After hearing about their imminent deportation, Narayan Naik and Prabhakar Sinari planned to escape from the jail. As it was difficult to escape from heavily guarded Aguada jail, Narayan Naik attempted to escape from Goa Medical College ward for prisoners during his hospital admission for food poisoning. He cut the grills of his ward window with Hexablade which he had managed to acquire from a visitor, but was captured by the guards. However, Prabhakar Sinari successfully escaped by jumping from window during his stay in the same ward.


Goa Medical College,1947


After spending about 4 & 1/2 years in various Goan jails from December 1947 to June 1952, including three and a half years in Aguada jail, Narayan Naik, Jaiwant Kunde and Mukund Dhakankar, along with four members of National Congress Goa; i.e., Dr. Vinayak Mayekar, P.P. Shirodkar, Guilhermo Ticlo and Nilkanth Karapurkar, were first taken to Portugal and kept in Aljube jail in Lisbon. After spending a few months there, they were deported to Angola and imprisoned in Fort Rocados jail to serve their remaining sentence. Dattatraya Deshpande being a citizen of India was kept at Aguada for some more time and later taken to Portugal and kept in a mental hospital ward in Lisbon under the pretext of giving him treatment for mental illness.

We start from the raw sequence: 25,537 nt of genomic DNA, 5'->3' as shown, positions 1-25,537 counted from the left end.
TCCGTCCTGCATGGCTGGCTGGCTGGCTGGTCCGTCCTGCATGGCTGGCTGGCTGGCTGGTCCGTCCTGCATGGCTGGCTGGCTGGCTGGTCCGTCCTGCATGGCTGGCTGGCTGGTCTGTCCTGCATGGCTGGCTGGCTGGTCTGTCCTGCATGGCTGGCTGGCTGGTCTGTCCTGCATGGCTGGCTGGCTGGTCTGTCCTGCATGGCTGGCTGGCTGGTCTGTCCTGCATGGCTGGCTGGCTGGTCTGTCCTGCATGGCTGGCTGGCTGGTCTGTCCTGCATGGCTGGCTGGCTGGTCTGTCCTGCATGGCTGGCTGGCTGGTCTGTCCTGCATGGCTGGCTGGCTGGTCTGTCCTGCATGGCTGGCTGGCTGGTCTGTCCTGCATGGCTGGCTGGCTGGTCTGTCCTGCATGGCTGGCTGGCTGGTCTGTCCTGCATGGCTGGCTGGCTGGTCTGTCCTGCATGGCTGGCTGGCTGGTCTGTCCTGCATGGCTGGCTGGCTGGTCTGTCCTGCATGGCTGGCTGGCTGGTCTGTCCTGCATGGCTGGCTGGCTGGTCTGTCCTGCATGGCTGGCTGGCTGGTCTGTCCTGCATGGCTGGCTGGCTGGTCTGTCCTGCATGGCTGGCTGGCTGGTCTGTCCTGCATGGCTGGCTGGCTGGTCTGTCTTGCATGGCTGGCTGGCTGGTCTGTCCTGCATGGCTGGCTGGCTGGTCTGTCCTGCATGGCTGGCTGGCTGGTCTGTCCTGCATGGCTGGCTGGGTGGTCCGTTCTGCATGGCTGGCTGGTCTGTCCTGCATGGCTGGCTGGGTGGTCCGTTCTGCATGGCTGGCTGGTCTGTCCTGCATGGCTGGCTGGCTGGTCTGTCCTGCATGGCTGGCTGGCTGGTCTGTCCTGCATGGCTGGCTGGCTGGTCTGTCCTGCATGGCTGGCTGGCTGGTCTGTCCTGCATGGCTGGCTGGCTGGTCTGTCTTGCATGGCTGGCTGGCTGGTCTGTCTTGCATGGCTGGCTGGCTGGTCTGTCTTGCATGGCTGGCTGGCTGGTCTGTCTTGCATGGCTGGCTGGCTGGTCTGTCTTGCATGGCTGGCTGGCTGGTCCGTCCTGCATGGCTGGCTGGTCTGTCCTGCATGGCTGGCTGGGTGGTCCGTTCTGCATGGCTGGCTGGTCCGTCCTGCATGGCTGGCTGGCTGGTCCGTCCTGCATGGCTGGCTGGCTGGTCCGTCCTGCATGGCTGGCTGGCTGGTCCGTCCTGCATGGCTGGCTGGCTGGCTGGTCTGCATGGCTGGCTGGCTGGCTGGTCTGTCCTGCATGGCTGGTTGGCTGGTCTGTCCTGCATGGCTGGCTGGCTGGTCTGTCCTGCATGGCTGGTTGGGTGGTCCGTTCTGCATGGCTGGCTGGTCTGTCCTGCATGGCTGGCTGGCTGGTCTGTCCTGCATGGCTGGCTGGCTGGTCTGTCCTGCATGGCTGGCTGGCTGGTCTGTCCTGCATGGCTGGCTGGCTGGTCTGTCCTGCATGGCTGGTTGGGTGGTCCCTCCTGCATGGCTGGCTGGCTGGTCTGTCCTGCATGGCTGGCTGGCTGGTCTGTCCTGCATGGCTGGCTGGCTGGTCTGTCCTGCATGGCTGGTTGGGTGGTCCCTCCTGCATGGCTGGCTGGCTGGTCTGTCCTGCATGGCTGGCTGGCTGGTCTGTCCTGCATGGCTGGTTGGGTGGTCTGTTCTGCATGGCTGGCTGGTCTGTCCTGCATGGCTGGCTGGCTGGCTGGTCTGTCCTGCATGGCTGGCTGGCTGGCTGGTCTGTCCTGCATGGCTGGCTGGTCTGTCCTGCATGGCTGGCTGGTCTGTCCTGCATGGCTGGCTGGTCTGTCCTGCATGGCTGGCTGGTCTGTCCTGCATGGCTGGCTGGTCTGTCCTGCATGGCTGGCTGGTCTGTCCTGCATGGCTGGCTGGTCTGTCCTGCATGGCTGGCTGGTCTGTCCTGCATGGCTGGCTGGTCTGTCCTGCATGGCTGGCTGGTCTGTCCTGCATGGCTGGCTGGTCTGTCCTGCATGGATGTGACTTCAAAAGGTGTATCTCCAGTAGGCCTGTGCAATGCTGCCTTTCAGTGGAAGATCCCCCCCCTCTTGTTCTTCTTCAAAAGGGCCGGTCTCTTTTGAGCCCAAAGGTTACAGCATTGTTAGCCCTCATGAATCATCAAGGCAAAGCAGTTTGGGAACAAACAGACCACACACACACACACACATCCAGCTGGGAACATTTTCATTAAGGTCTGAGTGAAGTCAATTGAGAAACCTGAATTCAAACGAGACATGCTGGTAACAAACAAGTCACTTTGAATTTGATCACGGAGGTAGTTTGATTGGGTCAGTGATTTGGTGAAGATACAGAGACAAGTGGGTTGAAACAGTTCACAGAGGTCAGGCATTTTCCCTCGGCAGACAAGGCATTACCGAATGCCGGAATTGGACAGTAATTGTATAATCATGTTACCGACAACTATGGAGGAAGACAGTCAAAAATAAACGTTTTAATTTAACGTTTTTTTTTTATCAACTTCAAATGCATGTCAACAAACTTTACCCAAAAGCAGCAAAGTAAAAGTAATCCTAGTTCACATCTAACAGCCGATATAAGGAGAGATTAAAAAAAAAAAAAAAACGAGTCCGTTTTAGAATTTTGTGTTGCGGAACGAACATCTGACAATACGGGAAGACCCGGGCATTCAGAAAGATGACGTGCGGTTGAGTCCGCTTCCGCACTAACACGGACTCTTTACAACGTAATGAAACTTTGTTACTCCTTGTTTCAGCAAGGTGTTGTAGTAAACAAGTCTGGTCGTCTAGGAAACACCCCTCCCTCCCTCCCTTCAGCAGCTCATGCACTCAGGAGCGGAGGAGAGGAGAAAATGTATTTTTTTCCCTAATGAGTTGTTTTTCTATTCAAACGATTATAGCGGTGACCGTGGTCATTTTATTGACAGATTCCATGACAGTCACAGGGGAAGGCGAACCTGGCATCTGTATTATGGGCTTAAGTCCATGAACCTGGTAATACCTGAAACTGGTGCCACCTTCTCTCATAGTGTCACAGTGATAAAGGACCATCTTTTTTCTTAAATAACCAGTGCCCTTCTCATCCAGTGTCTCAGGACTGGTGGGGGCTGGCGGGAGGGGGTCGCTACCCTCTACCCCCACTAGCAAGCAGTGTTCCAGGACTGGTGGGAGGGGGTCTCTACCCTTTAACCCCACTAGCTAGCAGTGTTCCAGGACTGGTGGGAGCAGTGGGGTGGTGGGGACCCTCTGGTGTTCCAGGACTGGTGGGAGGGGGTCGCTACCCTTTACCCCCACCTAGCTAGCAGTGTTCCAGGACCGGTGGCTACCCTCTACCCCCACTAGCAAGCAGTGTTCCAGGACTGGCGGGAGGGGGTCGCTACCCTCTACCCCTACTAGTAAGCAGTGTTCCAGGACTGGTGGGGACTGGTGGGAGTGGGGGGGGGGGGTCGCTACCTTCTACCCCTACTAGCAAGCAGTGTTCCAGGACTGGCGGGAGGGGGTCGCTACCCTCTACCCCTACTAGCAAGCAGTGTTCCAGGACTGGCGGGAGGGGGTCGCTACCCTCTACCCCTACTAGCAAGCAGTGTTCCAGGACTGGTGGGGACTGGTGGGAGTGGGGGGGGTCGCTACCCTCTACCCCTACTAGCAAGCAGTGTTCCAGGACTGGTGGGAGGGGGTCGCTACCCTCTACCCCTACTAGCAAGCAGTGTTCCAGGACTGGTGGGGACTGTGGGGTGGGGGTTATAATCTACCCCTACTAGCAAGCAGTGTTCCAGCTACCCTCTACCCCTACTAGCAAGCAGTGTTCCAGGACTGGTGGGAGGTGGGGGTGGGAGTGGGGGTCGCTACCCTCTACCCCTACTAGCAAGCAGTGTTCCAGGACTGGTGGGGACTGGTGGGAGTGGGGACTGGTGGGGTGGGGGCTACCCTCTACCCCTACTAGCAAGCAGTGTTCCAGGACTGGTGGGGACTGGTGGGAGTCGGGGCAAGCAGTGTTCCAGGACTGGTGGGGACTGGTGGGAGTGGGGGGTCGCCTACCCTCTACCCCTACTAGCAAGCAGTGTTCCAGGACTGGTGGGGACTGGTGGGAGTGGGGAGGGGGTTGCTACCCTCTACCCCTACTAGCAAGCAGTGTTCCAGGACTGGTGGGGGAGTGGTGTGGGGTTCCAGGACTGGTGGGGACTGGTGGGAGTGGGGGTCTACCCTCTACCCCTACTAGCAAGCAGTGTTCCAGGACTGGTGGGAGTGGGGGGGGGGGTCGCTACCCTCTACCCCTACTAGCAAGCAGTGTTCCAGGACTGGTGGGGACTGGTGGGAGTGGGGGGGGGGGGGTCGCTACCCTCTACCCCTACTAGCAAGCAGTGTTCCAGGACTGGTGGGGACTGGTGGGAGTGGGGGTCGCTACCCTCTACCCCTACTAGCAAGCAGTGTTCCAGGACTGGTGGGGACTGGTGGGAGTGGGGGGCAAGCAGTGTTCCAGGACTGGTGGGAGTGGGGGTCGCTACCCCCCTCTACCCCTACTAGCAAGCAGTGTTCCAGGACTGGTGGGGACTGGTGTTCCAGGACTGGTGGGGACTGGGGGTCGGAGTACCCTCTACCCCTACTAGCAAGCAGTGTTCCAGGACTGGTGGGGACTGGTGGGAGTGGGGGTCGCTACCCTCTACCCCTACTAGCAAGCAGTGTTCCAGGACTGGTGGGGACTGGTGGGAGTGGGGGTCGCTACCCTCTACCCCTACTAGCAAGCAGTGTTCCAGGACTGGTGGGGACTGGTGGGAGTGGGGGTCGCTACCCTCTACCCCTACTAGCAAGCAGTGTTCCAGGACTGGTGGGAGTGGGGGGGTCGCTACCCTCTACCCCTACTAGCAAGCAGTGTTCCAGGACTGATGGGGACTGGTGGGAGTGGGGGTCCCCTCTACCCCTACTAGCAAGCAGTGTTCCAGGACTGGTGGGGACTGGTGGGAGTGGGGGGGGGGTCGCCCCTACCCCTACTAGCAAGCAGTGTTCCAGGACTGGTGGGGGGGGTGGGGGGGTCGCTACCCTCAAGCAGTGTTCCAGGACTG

It was in May 1962, about six months after the liberation of Goa, Narayan Naik and rest of his colleagues, except Ticlo and Dhakankar who settled in Angola, returned to Goa after ten years of deportation, in June 1962 and continued to serve Goa.